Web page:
An international scientific team has studied data collected from 50,000 Europeans and identified a genetic risk factor linked to common migraines.
The researchers found that patients with a certain DNA variant affecting the regulation of a particular brain chemical, called glutamate, have a greater risk of developing migraines.
The research marks a significant step toward understanding the mysteries of migraines and could help pave the way for the development of new treatments for preventing the debilitating headaches.
"This is the first time we have been able to peer into the genomes of many thousands of people and find genetic clues to understand common migraine," said Dr Aarno Palotie, chairman of the international headache genetics consortium at the UK's Wellcome Trust Sanger Institute, which led the study.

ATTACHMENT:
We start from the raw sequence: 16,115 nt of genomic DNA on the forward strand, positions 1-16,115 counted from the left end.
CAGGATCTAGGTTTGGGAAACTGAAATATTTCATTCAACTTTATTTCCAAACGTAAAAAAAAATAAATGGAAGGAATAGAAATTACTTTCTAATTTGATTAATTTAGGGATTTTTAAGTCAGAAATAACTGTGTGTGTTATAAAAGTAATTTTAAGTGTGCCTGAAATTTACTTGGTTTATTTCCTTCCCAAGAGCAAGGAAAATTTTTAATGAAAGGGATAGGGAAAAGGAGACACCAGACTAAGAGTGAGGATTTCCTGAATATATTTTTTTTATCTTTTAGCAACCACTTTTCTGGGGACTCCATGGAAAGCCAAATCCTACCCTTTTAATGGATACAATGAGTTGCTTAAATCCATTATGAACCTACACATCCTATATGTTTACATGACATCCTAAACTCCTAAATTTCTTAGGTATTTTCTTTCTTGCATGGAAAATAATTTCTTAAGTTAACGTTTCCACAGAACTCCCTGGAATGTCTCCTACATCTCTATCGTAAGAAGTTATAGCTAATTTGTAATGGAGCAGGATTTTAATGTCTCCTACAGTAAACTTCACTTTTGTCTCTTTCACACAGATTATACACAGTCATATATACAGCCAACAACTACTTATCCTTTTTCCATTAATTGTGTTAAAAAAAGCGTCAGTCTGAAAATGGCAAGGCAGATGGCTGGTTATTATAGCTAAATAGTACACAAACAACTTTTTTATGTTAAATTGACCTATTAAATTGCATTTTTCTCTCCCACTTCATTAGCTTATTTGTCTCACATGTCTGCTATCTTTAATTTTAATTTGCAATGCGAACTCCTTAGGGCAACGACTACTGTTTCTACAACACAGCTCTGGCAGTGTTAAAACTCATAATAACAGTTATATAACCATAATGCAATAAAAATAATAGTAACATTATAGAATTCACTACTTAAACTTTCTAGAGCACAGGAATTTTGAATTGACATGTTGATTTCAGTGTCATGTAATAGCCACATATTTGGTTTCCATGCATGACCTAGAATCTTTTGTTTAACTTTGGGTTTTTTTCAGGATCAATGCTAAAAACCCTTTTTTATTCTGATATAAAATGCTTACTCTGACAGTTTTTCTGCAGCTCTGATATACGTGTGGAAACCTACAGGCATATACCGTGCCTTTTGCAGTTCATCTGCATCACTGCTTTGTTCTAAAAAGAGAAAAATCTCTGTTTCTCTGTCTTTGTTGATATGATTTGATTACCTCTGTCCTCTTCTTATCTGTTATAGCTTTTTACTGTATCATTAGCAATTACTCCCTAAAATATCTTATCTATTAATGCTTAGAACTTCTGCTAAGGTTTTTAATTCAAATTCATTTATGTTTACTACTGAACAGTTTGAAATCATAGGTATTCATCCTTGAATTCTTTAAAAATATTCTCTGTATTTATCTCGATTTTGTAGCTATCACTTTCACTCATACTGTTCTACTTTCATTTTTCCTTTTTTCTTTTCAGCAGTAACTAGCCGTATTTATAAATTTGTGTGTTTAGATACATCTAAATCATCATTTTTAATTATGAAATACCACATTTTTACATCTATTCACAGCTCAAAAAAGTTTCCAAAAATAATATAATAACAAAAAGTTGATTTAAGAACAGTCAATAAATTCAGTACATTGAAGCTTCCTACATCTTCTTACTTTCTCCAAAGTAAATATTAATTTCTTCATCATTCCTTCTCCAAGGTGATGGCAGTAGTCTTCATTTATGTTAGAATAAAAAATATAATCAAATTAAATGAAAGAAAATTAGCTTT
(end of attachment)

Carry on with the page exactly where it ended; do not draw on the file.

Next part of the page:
In Australia, migraines affect 17 percent of the female population and 6 percent of the male population.
Migraines can be triggered by a number of factors and often a change in routine will cause one. For example, too much or not enough sleep, a change in hormone levels with the menstrual cycle, a change in stress levels (either higher or lower) or suddenly participating in strenuous exercise can all be triggers.